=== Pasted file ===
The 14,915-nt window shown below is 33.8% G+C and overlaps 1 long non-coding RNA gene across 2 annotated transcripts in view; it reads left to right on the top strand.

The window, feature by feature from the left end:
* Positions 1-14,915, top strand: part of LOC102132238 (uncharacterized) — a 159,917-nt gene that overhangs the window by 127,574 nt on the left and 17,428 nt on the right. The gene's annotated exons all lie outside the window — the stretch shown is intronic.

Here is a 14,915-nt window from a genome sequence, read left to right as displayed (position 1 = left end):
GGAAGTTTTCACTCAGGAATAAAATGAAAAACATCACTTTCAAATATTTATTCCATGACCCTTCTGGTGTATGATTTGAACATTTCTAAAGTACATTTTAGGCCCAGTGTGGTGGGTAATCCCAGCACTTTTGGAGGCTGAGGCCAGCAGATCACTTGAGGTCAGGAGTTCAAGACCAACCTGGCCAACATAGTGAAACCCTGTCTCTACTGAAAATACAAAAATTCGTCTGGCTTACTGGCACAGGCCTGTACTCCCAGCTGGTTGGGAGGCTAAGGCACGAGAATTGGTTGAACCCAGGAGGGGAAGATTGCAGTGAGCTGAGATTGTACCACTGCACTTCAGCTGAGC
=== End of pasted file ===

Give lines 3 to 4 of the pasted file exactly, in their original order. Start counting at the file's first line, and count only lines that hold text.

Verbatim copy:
* Positions 1-14,915, top strand: part of LOC102132238 (uncharacterized) — a 159,917-nt gene that overhangs the window by 127,574 nt on the left and 17,428 nt on the right. The gene's annotated exons all lie outside the window — the stretch shown is intronic.

Here is a 14,915-nt window from a genome sequence, read left to right as displayed (position 1 = left end):